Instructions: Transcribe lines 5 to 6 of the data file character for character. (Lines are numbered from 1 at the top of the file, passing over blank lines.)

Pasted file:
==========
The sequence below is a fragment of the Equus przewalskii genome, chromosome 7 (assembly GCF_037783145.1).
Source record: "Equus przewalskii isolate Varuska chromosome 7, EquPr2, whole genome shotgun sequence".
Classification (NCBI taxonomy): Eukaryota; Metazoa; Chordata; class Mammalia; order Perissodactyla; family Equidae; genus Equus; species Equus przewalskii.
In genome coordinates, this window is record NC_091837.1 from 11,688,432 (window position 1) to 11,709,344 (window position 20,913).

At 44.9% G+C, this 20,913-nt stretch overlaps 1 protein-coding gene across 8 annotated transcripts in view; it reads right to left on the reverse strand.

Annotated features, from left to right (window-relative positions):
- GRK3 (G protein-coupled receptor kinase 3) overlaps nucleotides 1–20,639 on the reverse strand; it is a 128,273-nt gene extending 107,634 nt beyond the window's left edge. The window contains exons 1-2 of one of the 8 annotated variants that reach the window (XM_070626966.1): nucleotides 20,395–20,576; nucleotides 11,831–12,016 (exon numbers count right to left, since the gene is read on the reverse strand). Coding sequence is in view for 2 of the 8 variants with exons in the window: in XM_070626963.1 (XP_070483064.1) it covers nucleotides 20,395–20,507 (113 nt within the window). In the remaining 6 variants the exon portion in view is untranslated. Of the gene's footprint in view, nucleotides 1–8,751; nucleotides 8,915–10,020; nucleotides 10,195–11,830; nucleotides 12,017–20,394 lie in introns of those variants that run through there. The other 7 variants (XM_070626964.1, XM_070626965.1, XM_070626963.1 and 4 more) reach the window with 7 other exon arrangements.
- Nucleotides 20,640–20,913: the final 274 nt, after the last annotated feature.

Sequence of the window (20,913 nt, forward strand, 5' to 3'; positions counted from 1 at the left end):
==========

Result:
At 44.9% G+C, this 20,913-nt stretch overlaps 1 protein-coding gene across 8 annotated transcripts in view; it reads right to left on the reverse strand.

Annotated features, from left to right (window-relative positions):